An emergency airlift of food aid from WFP has arrived in the Nicaraguan coastal town of Bilwi (formerly Puerto Cabezas) for distribution to hungry residents who bore some of the worst of Hurricane Felix’s punishing Tuesday landfall.
Because WFP has food stocks for its long-term projects in the area, we were able to respond with unusual speed
WFP Deputy Director Gordana Jerger
Preliminary estimates by WFP indicate as many as 60,000 people were directly affected in the northern Nicaraguan region where high winds destroyed or damaged homes and commercial buildings.
Despite these losses and the hardship, humanitarian officials were relieved that Hurricane Felix did not cause more damage during its trajectory through Nicaragua, Honduras and El Salvador.
“Hurricane Felix had the potential to create enormous devastation and suffering for millions of people,” said WFP Deputy Director Gordana Jerger.
“We are extremely fortunate. However, there is still a lot of urgent work to be done in helping those who were affected and we will need immediate financial assistance from our donors who have proven repeatedly that they are prepared to help,” she said.
The airlift consisted of 4.5 metric tonnes of beans, rice, oil, fortified corn-soya blended food and cooking oil, delivered by an airplane belonging to the Nicaraguan Air Force.
The food is enough to feed almost 900 people for ten days. Road transport has been halted after a key bridge was washed away by the rain-swollen river.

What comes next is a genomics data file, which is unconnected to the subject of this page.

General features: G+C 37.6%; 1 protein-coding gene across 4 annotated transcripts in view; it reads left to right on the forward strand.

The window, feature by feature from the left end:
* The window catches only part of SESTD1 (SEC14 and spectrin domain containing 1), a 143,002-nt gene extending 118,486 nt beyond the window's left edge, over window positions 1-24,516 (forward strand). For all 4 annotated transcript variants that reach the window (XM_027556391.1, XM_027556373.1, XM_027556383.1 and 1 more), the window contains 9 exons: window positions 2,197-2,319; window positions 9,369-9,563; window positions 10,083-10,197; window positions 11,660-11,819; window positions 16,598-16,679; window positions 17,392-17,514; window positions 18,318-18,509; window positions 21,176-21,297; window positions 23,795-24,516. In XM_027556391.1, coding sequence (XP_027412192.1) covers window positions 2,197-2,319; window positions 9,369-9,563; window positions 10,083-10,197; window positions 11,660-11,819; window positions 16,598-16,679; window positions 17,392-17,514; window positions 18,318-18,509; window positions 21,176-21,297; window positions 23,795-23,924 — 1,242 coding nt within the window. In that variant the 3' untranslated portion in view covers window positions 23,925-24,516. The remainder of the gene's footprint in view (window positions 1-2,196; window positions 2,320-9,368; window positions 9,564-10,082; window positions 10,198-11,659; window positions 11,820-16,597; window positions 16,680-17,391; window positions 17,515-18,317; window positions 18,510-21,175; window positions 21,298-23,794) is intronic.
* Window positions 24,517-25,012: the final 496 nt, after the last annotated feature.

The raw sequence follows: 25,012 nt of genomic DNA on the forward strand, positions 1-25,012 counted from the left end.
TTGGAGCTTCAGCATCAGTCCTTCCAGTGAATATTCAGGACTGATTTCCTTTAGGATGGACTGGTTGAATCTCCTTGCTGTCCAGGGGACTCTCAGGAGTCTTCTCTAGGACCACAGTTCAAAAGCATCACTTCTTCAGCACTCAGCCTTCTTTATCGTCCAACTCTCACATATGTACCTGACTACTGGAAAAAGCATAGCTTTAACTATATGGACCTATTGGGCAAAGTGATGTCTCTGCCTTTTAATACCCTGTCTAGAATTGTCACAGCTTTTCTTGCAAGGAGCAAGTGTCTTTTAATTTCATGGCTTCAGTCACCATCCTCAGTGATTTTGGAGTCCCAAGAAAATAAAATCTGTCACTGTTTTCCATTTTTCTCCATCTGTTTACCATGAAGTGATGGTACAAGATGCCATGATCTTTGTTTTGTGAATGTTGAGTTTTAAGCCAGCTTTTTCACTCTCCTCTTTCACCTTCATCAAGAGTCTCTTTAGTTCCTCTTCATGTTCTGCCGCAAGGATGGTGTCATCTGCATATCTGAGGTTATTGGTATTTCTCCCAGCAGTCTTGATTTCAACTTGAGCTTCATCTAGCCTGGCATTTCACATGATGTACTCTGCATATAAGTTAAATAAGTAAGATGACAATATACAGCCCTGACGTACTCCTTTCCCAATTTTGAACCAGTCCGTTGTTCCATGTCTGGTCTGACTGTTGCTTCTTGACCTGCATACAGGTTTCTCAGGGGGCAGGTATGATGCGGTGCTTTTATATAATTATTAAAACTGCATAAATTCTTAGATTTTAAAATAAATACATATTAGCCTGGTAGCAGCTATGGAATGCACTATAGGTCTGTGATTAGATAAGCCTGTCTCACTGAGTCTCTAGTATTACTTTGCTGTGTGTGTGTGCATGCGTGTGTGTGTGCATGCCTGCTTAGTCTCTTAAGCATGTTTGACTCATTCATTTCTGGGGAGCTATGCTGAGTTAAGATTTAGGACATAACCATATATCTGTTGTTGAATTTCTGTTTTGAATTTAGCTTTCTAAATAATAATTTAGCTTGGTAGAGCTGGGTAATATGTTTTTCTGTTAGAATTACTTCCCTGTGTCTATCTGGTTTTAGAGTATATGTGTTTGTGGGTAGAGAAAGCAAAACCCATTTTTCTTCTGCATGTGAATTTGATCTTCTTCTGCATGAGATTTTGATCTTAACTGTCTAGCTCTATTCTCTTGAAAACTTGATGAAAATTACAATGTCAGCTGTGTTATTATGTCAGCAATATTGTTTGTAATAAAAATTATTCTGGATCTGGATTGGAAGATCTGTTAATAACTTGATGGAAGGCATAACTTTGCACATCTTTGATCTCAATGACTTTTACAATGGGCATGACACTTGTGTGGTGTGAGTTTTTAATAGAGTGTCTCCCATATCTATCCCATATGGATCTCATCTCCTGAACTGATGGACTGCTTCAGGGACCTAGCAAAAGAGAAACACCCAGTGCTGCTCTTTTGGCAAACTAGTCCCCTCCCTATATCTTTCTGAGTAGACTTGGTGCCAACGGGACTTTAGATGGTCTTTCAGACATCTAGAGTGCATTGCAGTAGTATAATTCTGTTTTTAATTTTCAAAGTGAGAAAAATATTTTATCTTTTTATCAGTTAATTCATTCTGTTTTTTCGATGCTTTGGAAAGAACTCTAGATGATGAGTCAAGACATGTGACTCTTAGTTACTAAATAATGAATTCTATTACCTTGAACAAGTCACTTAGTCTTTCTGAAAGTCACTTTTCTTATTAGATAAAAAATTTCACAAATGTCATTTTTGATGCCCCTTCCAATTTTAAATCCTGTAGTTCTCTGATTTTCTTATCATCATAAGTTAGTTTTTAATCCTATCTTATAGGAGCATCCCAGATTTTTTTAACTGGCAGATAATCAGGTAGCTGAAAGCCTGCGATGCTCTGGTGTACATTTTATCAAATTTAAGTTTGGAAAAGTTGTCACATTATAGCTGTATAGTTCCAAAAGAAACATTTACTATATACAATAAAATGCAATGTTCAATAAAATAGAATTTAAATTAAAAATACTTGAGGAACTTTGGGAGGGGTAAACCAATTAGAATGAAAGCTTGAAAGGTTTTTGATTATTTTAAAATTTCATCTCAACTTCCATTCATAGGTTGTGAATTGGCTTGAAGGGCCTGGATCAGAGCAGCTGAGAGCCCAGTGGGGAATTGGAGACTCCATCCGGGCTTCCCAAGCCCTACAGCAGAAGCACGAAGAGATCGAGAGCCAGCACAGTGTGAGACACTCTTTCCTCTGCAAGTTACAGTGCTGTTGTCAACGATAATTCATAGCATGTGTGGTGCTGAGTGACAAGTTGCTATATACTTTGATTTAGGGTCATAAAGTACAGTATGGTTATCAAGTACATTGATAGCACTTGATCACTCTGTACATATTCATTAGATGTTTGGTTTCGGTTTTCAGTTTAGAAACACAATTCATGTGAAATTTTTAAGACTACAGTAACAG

“We are only able to deliver assistance to the affected areas by air, sea or river,” said WFP Country Director William Hart.
The airlift marked the second emergency distribution of WFP food in the coastal region since Hurricane Felix struck early Tuesday.
An additional 70 metric tonnes of WFP food were distributed on Tuesday in Bilwi and Waspam, just hours after Hurricane Felix struck the area.
Also on Tuesday in Honduras, WFP staff in the capital city Tegucigalpa distributed food to thousands of people who had gathered in shelters. Meanwhile, in El Salvador, WFP is still assessing Felix’s impact, especially in geographically vulnerable areas.
“Because WFP has food stocks for its long-term projects in the area, we were able to respond with unusual speed,” Jerger said.
“However, not only will these stocks have to be replenished, we will need international support for our operation in Nicaragua where people require assistance, not just in the short term, but also to rebuild their lives and homes in the coming months,” she said.